The first implementation phase of the Organization for Economic Cooperation and Development (OECD) recommendations has been completed, the Ministry of Administrative Reform & Electronic Governance announced on Tuesday.
According to the announcement, the most important intervention was the decision to exclude small businesses with gross revenues less than 10,000 euros per year from paying VAT or submitting a VAT statement, which was enacted recently into law (Law No 4281/2014).
The particular intervention, one among several, is included in the OECD report drawn up in cooperation with the Administrative Reform Ministry on the assessment of administrative burden in laws and regulations in Greece in 13 selected sectors of the economy. One being the exclusion of big companies from VAT.
The Ministry, in cooperation with related Ministries, legislated measures for the implementation of report recommendations mainly in the sectors of VAT, corporate law and public contracts, while it also introduced regulations simplifying procedures in the sectors of tourism, energy, telecommunications and medicine.
However, changes in the pharmaceutical sector are just a small part of the 329 reforms the OECD recommends in order to make Greek economy more competitive. The OECD estimates the combined revenues of all these measures at around €5.2 billion or 2.5% of GDP and stresses that Greece must follow all recommendations to gain all the benefits. The authors of the OECD report note that “partial lifting of restrictions will yield only partial results.” And this last tenet is fully espoused by the Troika who are putting tremendous pressure on the government in this direction.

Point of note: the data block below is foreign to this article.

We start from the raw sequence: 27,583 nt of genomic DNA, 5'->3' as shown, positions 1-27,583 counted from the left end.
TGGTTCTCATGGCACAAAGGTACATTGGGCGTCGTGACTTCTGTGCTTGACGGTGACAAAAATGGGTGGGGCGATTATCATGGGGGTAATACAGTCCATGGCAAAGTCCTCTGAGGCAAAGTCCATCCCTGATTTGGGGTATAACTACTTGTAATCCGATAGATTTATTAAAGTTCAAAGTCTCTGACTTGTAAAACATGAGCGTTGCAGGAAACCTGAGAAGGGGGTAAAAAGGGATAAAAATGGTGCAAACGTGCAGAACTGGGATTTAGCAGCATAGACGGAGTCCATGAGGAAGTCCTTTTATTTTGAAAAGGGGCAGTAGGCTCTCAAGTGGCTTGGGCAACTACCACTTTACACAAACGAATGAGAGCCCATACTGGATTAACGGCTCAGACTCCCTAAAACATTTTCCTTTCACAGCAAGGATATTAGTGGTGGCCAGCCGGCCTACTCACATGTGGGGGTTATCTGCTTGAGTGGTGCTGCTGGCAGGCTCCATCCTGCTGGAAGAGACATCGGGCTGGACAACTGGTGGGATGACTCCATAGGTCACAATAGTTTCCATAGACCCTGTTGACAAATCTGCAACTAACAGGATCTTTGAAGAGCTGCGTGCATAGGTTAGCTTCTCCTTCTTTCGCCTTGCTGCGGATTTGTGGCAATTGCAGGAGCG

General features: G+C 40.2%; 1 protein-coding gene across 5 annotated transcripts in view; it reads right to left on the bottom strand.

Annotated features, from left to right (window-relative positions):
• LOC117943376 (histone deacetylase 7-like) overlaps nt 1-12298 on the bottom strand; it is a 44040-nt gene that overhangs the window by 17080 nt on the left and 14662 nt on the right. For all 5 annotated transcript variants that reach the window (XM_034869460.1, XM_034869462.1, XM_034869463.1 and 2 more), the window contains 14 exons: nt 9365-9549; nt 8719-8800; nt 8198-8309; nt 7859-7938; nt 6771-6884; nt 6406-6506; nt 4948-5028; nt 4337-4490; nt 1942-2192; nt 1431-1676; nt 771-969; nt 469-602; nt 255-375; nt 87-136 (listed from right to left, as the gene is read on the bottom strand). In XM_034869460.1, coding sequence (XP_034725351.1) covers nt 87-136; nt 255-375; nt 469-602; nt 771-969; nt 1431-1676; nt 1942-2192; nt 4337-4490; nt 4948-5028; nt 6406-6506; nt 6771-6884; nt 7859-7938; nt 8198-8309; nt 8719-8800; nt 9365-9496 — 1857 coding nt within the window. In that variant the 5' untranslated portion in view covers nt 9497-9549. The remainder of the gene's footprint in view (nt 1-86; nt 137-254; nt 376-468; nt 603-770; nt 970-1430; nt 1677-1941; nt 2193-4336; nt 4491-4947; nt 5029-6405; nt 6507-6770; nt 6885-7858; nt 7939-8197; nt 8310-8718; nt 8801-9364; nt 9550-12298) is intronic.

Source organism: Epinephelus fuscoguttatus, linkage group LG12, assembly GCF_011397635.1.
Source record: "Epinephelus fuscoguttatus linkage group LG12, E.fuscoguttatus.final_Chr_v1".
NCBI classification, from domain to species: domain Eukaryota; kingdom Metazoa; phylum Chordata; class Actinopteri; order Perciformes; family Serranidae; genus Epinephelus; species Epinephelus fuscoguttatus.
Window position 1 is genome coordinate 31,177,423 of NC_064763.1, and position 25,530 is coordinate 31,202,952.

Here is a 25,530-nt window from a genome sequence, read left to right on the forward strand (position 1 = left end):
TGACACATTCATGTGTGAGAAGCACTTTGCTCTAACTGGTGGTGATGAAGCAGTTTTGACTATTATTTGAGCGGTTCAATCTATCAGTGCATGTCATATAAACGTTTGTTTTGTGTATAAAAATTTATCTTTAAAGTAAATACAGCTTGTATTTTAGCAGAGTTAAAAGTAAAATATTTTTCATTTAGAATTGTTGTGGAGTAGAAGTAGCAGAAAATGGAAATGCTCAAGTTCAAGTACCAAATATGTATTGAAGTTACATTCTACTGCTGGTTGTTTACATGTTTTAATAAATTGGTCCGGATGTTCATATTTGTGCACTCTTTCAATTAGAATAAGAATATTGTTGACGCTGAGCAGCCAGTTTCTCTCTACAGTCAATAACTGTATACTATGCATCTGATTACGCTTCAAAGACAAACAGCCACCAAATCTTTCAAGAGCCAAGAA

In a report earlier this summer, the European Commission urged Greek Ministries for speedier privatizations, more effective tax-collection and anti-corruption measures, as well as the implementation of a series of structural reforms as prescribed in the OECD toolkit which, the report said, will help boost the country’s competitiveness.
The Commission said Greece should continue to implement its convergence program in a complete and timely manner, and that full compliance with fiscal targets and structural reforms were crucial. Additionally, it sought spending cuts in the labor, social security and health sectors of the troubled economy.
The recommendations also noted that authorities and banks must find a credible solution to deal with non-performing loans in order to strengthen the banks’ balance sheets and underlined that there are upside risks in the capital needs estimates in the bank recapitalization process.